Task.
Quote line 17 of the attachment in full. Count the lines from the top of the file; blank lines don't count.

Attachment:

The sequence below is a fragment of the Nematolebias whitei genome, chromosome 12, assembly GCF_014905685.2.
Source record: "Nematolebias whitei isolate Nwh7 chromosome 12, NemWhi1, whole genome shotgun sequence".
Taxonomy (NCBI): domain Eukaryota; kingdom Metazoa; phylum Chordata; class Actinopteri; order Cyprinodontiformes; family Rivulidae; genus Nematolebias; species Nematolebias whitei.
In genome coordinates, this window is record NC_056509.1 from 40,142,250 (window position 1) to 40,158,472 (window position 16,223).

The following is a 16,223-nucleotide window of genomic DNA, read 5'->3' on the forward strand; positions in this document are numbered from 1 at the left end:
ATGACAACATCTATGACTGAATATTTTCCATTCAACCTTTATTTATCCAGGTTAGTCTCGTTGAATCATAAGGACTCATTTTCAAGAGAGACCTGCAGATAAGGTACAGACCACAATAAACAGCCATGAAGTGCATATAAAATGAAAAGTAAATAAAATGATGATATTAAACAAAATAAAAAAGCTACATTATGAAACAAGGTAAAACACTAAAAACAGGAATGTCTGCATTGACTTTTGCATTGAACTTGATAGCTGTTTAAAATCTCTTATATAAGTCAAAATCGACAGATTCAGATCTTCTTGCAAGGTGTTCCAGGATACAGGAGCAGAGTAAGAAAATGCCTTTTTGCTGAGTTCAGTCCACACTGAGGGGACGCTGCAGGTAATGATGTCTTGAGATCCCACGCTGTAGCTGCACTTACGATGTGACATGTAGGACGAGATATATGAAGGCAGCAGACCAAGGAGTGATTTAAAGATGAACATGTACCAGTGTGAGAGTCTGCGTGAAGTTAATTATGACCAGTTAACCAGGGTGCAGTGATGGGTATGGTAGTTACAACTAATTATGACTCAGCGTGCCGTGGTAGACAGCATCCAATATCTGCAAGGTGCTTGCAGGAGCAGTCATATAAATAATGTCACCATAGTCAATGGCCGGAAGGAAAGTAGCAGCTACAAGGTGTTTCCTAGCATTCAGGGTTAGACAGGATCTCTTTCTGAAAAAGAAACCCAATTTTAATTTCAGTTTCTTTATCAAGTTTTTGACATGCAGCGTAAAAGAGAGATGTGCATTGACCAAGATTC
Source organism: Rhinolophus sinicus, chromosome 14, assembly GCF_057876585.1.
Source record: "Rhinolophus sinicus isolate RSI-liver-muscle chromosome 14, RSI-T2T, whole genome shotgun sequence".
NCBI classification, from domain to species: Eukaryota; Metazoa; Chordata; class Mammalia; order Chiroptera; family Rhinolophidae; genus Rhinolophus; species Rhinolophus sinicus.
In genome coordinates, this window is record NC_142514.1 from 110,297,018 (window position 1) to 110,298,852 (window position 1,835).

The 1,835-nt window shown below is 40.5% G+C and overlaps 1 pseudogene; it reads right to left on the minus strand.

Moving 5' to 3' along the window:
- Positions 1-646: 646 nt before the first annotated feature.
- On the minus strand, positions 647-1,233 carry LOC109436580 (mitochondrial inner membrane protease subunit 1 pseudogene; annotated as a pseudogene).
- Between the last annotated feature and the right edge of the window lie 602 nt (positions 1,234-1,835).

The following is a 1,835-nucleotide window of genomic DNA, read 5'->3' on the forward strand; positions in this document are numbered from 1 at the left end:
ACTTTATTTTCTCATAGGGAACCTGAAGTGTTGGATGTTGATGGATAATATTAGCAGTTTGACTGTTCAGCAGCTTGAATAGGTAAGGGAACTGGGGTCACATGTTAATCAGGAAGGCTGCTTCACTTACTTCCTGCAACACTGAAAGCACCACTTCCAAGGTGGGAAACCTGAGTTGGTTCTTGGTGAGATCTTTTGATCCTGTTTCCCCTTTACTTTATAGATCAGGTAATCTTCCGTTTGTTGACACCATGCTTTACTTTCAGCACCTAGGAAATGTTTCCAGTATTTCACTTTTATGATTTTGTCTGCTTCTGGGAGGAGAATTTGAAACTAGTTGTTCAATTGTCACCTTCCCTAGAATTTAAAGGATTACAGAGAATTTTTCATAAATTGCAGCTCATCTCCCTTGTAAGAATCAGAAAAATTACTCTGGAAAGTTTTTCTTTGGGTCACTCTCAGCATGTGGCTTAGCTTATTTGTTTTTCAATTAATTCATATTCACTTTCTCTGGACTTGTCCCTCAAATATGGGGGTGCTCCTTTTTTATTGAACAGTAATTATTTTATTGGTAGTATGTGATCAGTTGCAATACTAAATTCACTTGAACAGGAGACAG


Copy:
ACTTTATTTTCTCATAGGGAACCTGAAGTGTTGGATGTTGATGGATAATATTAGCAGTTTGACTGTTCAGCAGCTTGAATAGGTAAGGGAACTGGGGTCACATGTTAATCAGGAAGGCTGCTTCACTTACTTCCTGCAACACTGAAAGCACCACTTCCAAGGTGGGAAACCTGAGTTGGTTCTTGGTGAGATCTTTTGATCCTGTTTCCCCTTTACTTTATAGATCAGGTAATCTTCCGTTTGTTGACACCATGCTTTACTTTCAGCACCTAGGAAATGTTTCCAGTATTTCACTTTTATGATTTTGTCTGCTTCTGGGAGGAGAATTTGAAACTAGTTGTTCAATTGTCACCTTCCCTAGAATTTAAAGGATTACAGAGAATTTTTCATAAATTGCAGCTCATCTCCCTTGTAAGAATCAGAAAAATTACTCTGGAAAGTTTTTCTTTGGGTCACTCTCAGCATGTGGCTTAGCTTATTTGTTTTTCAATTAATTCATATTCACTTTCTCTGGACTTGTCCCTCAAATATGGGGGTGCTCCTTTTTTATTGAACAGTAATTATTTTATTGGTAGTATGTGATCAGTTGCAATACTAAATTCACTTGAACAGGAGACAG